Seven months after a federal investigation shined a spotlight on the rampant bribery and corruption that has long plagued college basketball, the committee the NCAA tasked with fixing the sport has issued its recommendations for sweeping reform.
The Commission on College Basketball announced Wednesday that it favors getting rid of the one-and-done rule, permitting players to return to school if they go undrafted by the NBA and vastly increasing penalties for coaches who are caught cheating.
The first recommendation in the commission’s 60-page report called upon the NBA to eliminate its rule that since 2006 has effectively banned players from going straight from high school to the draft. If the NBA refuses to change its rule, the commission threatened to reconvene and consider other options, including rendering freshmen ineligible or locking a scholarship for three or four years if the recipient leaves a program after a single year.
The commission also recommended that undrafted high school and college basketball players retain their college eligibility unless they choose to sign a professional contract. Said the committee’s report, “Erroneously entering the NBA draft is not the kind of misjudgment that should deprive student-athletes of the opportunity to enter college or continue in college while playing basketball.”
Another notable suggestion from the committee was to impose harsher penalties for serious violations in hopes of deterring future rule breakers. Level I violations would be punishable with up to a five-year postseason ban and suspensions for coaches who fail to properly monitor their programs could last up to one full season.
Coaches or administrators who receive a show-cause order for committing serious violations could be subject to a lifetime ban. Schools that employ a coach and administrator under a show-cause order from a previous school would be at risk of receiving the harshest penalties should subsequent violations occur.
The committee also called for the NCAA to outsource the investigation and adjudication of serious infractions cases to an independent body.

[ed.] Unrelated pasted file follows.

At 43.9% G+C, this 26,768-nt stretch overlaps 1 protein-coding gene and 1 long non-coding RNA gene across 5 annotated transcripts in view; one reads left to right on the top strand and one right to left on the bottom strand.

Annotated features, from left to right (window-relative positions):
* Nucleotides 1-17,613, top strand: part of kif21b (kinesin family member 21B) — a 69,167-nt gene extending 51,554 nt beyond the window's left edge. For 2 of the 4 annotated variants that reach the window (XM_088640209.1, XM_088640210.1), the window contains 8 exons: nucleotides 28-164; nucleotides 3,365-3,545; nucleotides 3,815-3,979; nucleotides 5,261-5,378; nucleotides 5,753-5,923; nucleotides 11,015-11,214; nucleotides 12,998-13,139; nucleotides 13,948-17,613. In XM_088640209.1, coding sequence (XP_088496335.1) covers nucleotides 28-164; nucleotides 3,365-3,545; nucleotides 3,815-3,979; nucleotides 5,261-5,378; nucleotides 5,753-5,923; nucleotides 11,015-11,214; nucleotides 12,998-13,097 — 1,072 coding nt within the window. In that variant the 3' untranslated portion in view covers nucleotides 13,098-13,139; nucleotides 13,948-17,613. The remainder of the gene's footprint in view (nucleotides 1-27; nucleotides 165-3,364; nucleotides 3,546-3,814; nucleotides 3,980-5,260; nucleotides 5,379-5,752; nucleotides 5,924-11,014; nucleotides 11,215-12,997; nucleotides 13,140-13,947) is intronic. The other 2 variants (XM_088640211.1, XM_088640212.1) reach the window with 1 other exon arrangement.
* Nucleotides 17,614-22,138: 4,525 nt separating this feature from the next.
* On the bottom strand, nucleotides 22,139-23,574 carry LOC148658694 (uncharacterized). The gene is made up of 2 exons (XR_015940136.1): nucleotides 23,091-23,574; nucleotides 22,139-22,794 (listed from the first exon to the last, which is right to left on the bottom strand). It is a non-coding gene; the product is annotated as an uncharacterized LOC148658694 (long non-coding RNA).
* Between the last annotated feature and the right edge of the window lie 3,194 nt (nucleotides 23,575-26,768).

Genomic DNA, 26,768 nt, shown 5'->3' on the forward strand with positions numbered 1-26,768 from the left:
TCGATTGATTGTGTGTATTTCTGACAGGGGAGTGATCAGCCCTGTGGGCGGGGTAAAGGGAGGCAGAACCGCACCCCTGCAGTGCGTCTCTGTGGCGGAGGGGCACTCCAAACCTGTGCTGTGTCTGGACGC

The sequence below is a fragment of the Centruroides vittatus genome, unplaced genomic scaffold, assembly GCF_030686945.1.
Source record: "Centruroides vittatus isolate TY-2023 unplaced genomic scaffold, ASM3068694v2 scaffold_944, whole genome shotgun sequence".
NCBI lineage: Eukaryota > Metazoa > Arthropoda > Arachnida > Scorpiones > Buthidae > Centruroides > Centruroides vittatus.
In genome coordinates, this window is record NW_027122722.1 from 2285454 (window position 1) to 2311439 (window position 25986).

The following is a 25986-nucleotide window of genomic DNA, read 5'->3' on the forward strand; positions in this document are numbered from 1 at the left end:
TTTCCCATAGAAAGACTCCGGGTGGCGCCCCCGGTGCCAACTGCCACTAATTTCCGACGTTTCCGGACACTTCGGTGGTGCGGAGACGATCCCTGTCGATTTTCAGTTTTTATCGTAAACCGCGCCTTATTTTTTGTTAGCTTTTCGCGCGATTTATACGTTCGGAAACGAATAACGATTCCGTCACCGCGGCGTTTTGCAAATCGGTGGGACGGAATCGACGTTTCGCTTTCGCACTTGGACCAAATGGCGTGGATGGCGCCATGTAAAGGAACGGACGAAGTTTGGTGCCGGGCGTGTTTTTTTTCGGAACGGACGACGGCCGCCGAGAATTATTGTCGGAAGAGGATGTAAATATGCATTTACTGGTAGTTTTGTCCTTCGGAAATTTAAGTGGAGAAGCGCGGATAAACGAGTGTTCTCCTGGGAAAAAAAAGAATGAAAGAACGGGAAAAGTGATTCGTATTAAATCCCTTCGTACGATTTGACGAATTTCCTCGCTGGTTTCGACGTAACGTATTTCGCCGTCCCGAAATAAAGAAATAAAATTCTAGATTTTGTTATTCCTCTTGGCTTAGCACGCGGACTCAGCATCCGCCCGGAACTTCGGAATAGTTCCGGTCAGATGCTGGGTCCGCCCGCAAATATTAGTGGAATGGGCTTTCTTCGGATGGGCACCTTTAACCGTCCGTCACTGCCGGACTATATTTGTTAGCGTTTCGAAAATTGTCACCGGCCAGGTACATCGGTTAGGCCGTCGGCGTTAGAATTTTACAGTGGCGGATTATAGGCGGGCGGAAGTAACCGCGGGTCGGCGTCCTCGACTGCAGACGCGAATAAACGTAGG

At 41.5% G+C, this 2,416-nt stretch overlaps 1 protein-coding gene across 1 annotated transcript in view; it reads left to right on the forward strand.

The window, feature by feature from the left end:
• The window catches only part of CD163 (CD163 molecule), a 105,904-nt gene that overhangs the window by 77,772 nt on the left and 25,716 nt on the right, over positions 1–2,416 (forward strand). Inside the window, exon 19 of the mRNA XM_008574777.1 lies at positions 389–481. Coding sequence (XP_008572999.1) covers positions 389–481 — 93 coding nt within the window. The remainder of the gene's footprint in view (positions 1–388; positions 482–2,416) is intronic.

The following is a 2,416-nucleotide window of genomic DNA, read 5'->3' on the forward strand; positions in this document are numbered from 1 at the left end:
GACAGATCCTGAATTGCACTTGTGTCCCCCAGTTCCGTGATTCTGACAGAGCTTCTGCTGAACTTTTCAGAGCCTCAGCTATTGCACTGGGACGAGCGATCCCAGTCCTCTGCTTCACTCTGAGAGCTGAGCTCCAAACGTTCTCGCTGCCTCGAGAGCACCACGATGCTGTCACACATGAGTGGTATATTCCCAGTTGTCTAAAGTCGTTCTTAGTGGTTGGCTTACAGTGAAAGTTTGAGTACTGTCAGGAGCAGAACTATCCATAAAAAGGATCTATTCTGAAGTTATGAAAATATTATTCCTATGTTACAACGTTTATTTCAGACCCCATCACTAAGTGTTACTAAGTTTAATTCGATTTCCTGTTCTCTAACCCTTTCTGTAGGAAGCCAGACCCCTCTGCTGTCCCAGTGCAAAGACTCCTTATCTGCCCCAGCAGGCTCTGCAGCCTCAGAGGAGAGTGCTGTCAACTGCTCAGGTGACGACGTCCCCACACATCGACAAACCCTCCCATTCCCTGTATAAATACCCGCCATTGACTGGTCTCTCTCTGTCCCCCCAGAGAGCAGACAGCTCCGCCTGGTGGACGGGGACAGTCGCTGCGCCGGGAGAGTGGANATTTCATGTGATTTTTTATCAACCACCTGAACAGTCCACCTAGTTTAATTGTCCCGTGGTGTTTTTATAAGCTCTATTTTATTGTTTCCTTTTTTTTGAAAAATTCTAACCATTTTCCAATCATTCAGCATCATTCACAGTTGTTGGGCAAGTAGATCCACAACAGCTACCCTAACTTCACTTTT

Former Secretary of State Condoleezza Rice presented the commission’s report to the NCAA board of governors and Division I board of directors on Wednesday at NCAA headquarters in Indianapolis.
It was no surprise that the committee stopped short of recommending that college basketball players receive salaries from their universities, gain the right to sign endorsement deals or profit off the use of their name and likeness.
An examination of the NCAA’s system of amateurism was never one of NCAA president Mark Emmert’s objectives for the commission. Emmert has repeatedly stressed his belief in maintaining amateurism in college sports and handpicked a like-minded committee that shared his faith in the so-called collegiate model.
By not proposing that players be allowed to earn what they’re worth on the open market, the committee opens itself up to criticism from those who believe it failed to strike at the heart of the matter. Many have noted the scandal is rooted in simple economics: Elite players who generate millions of dollars for universities, TV networks, agents and shoe-apparel companies are unable to receive their share of the profit aboveboard because of NCAA rules prohibiting players from taking money beyond a scholarship.
One of the most frequent criticisms of the commission has been that Emmert appointed few committee members with actual firsthand knowledge of how cheating occurs in college basketball today. The 14-member committee featured plenty of accomplished, intelligent people but few who have recently attended a grassroots basketball game, let alone arrived with an understanding of how transactions for five-star prospects occur in modern-day college basketball.
There were no current college coaches, agents or shoe-apparel executives on the committee, nor were there any players who have gone through the recruiting process in the past quarter century. Ex-Georgetown coach John Thompson III and former Cal and Stanford coach Mike Montgomery were two of the only committee members who had been around the sport recently enough to understand how methods of cheating have evolved as rule breakers seek to stay one step ahead of NCAA investigators.
The rest of Emmert’s committee consisted of people from a wide range of backgrounds, from ex-NBA stars Grant Hill and David Robinson, to six current or former university presidents or athletic directors, to former White House counsel Kathryn Ruemmler. They each took a crash course over the past few months to better understand how lucrative bribes can help an agent gain access to a potential client or enable a shoe-apparel company to steer an elite prospect to a program affiliated with its brand.
“The recent news of a federal investigation into fraud in college basketball made it very clear the NCAA needs to make substantive changes to the way we operate, and do so quickly,” Emmert said in September. “Individuals who break the trust on which college sports is based have no place here. While I believe the vast majority of coaches follow the rules, the culture of silence in college basketball enables bad actors, and we need them out of the game. We must take decisive action. This is not a time for half-measures or incremental change.”
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